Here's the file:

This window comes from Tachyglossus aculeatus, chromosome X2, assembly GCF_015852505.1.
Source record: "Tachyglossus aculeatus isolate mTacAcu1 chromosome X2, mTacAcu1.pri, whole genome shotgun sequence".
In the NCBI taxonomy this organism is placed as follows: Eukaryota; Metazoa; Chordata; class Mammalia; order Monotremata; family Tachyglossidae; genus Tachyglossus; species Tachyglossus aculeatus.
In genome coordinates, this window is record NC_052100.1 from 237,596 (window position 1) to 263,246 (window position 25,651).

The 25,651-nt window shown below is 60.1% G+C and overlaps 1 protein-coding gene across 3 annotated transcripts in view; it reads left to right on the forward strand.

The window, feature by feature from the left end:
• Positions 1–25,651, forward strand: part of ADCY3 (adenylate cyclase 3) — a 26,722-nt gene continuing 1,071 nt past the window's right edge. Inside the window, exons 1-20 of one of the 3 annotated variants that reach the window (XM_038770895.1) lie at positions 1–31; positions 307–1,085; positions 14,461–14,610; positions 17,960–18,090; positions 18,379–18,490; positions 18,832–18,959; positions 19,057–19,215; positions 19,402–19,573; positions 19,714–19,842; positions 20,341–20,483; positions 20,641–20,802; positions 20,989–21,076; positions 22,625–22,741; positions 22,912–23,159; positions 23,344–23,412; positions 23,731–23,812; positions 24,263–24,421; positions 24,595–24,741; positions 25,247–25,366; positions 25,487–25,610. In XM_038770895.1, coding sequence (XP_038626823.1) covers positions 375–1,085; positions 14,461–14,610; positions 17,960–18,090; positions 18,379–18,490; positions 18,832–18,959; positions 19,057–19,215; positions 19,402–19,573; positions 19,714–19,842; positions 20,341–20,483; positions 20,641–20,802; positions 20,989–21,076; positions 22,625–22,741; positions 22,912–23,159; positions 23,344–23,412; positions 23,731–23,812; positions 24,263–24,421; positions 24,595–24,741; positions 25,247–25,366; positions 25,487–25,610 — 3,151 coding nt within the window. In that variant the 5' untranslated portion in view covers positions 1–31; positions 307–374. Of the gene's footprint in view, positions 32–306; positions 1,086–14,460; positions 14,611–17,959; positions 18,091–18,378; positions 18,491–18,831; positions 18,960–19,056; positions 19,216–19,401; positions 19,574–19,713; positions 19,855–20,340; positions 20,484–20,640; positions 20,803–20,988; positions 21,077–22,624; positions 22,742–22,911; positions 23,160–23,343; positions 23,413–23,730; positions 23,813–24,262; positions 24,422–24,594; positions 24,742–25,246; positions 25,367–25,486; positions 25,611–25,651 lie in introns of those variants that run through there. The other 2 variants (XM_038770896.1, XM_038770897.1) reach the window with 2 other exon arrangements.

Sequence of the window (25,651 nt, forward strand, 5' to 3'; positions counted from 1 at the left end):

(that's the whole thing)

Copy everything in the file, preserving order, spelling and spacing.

This window comes from Tachyglossus aculeatus, chromosome X2, assembly GCF_015852505.1.
Source record: "Tachyglossus aculeatus isolate mTacAcu1 chromosome X2, mTacAcu1.pri, whole genome shotgun sequence".
In the NCBI taxonomy this organism is placed as follows: Eukaryota; Metazoa; Chordata; class Mammalia; order Monotremata; family Tachyglossidae; genus Tachyglossus; species Tachyglossus aculeatus.
In genome coordinates, this window is record NC_052100.1 from 237,596 (window position 1) to 263,246 (window position 25,651).

The 25,651-nt window shown below is 60.1% G+C and overlaps 1 protein-coding gene across 3 annotated transcripts in view; it reads left to right on the forward strand.

The window, feature by feature from the left end:
• Positions 1–25,651, forward strand: part of ADCY3 (adenylate cyclase 3) — a 26,722-nt gene continuing 1,071 nt past the window's right edge. Inside the window, exons 1-20 of one of the 3 annotated variants that reach the window (XM_038770895.1) lie at positions 1–31; positions 307–1,085; positions 14,461–14,610; positions 17,960–18,090; positions 18,379–18,490; positions 18,832–18,959; positions 19,057–19,215; positions 19,402–19,573; positions 19,714–19,842; positions 20,341–20,483; positions 20,641–20,802; positions 20,989–21,076; positions 22,625–22,741; positions 22,912–23,159; positions 23,344–23,412; positions 23,731–23,812; positions 24,263–24,421; positions 24,595–24,741; positions 25,247–25,366; positions 25,487–25,610. In XM_038770895.1, coding sequence (XP_038626823.1) covers positions 375–1,085; positions 14,461–14,610; positions 17,960–18,090; positions 18,379–18,490; positions 18,832–18,959; positions 19,057–19,215; positions 19,402–19,573; positions 19,714–19,842; positions 20,341–20,483; positions 20,641–20,802; positions 20,989–21,076; positions 22,625–22,741; positions 22,912–23,159; positions 23,344–23,412; positions 23,731–23,812; positions 24,263–24,421; positions 24,595–24,741; positions 25,247–25,366; positions 25,487–25,610 — 3,151 coding nt within the window. In that variant the 5' untranslated portion in view covers positions 1–31; positions 307–374. Of the gene's footprint in view, positions 32–306; positions 1,086–14,460; positions 14,611–17,959; positions 18,091–18,378; positions 18,491–18,831; positions 18,960–19,056; positions 19,216–19,401; positions 19,574–19,713; positions 19,855–20,340; positions 20,484–20,640; positions 20,803–20,988; positions 21,077–22,624; positions 22,742–22,911; positions 23,160–23,343; positions 23,413–23,730; positions 23,813–24,262; positions 24,422–24,594; positions 24,742–25,246; positions 25,367–25,486; positions 25,611–25,651 lie in introns of those variants that run through there. The other 2 variants (XM_038770896.1, XM_038770897.1) reach the window with 2 other exon arrangements.

Sequence of the window (25,651 nt, forward strand, 5' to 3'; positions counted from 1 at the left end):